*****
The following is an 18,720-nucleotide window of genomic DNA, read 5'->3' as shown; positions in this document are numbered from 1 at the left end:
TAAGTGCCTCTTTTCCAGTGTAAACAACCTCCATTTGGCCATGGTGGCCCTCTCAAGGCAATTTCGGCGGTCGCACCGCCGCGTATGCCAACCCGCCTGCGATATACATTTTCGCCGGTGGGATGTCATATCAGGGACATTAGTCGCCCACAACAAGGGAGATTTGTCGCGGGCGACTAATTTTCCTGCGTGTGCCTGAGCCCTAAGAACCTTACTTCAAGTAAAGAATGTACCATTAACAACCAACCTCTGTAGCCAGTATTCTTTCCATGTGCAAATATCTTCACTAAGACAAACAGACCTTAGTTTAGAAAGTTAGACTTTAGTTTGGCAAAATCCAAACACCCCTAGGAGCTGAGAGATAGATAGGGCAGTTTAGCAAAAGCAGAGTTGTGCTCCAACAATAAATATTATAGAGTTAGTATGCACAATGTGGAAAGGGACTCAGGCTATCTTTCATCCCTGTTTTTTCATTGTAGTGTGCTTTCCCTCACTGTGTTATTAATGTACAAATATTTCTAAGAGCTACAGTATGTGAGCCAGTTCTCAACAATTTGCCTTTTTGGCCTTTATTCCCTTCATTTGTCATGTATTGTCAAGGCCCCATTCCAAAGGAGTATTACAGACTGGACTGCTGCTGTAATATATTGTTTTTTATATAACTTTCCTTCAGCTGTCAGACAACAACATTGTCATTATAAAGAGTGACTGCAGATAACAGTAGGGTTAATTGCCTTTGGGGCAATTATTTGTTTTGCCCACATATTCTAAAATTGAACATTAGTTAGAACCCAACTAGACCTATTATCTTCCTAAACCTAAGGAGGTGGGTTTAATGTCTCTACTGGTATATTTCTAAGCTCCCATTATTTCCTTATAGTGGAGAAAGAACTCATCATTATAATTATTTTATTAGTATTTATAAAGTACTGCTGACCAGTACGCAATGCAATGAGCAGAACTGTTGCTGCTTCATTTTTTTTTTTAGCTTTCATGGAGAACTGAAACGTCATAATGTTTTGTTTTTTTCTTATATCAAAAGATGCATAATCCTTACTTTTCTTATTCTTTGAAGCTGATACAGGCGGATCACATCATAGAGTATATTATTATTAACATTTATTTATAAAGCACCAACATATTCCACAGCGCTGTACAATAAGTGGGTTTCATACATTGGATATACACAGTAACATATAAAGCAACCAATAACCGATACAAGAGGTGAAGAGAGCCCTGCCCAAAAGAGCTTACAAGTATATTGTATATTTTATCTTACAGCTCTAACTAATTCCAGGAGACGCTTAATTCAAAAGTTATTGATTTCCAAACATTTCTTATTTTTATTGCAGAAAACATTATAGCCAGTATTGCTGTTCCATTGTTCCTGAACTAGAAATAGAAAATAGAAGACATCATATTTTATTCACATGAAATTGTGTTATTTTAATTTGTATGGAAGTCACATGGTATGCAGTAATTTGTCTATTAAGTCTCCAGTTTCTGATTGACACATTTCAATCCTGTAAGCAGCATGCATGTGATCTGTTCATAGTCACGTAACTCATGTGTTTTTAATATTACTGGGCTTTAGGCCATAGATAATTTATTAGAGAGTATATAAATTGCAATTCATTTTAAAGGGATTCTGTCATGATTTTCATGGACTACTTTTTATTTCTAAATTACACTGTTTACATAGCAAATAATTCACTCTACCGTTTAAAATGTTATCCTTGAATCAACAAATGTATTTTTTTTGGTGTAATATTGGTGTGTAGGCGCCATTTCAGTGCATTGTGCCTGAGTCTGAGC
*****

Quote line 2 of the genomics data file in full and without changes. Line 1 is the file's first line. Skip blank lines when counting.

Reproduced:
TAAGTGCCTCTTTTCCAGTGTAAACAACCTCCATTTGGCCATGGTGGCCCTCTCAAGGCAATTTCGGCGGTCGCACCGCCGCGTATGCCAACCCGCCTGCGATATACATTTTCGCCGGTGGGATGTCATATCAGGGACATTAGTCGCCCACAACAAGGGAGATTTGTCGCGGGCGACTAATTTTCCTGCGTGTGCCTGAGCCCTAAGAACCTTACTTCAAGTAAAGAATGTACCATTAACAACCAACCTCTGTAGCCAGTATTCTTTCCATGTGCAAATATCTTCACTAAGACAAACAGACCTTAGTTTAGAAAGTTAGACTTTAGTTTGGCAAAATCCAAACACCCCTAGGAGCTGAGAGATAGATAGGGCAGTTTAGCAAAAGCAGAGTTGTGCTCCAACAATAAATATTATAGAGTTAGTATGCACAATGTGGAAAGGGACTCAGGCTATCTTTCATCCCTGTTTTTTCATTGTAGTGTGCTTTCCCTCACTGTGTTATTAATGTACAAATATTTCTAAGAGCTACAGTATGTGAGCCAGTTCTCAACAATTTGCCTTTTTGGCCTTTATTCCCTTCATTTGTCATGTATTGTCAAGGCCCCATTCCAAAGGAGTATTACAGACTGGACTGCTGCTGTAATATATTGTTTTTTATATAACTTTCCTTCAGCTGTCAGACAACAACATTGTCATTATAAAGAGTGACTGCAGATAACAGTAGGGTTAATTGCCTTTGGGGCAATTATTTGTTTTGCCCACATATTCTAAAATTGAACATTAGTTAGAACCCAACTAGACCTATTATCTTCCTAAACCTAAGGAGGTGGGTTTAATGTCTCTACTGGTATATTTCTAAGCTCCCATTATTTCCTTATAGTGGAGAAAGAACTCATCATTATAATTATTTTATTAGTATTTATAAAGTACTGCTGACCAGTACGCAATGCAATGAGCAGAACTGTTGCTGCTTCATTTTTTTTTTTAGCTTTCATGGAGAACTGAAACGTCATAATGTTTTGTTTTTTTCTTATATCAAAAGATGCATAATCCTTACTTTTCTTATTCTTTGAAGCTGATACAGGCGGATCACATCATAGAGTATATTATTATTAACATTTATTTATAAAGCACCAACATATTCCACAGCGCTGTACAATAAGTGGGTTTCATACATTGGATATACACAGTAACATATAAAGCAACCAATAACCGATACAAGAGGTGAAGAGAGCCCTGCCCAAAAGAGCTTACAAGTATATTGTATATTTTATCTTACAGCTCTAACTAATTCCAGGAGACGCTTAATTCAAAAGTTATTGATTTCCAAACATTTCTTATTTTTATTGCAGAAAACATTATAGCCAGTATTGCTGTTCCATTGTTCCTGAACTAGAAATAGAAAATAGAAGACATCATATTTTATTCACATGAAATTGTGTTATTTTAATTTGTATGGAAGTCACATGGTATGCAGTAATTTGTCTATTAAGTCTCCAGTTTCTGATTGACACATTTCAATCCTGTAAGCAGCATGCATGTGATCTGTTCATAGTCACGTAACTCATGTGTTTTTAATATTACTGGGCTTTAGGCCATAGATAATTTATTAGAGAGTATATAAATTGCAATTCATTTTAAAGGGATTCTGTCATGATTTTCATGGACTACTTTTTATTTCTAAATTACACTGTTTACATAGCAAATAATTCACTCTACCGTTTAAAATGTTATCCTTGAATCAACAAATGTATTTTTTTTGGTGTAATATTGGTGTGTAGGCGCCATTTCAGTGCATTGTGCCTGAGTCTGAGC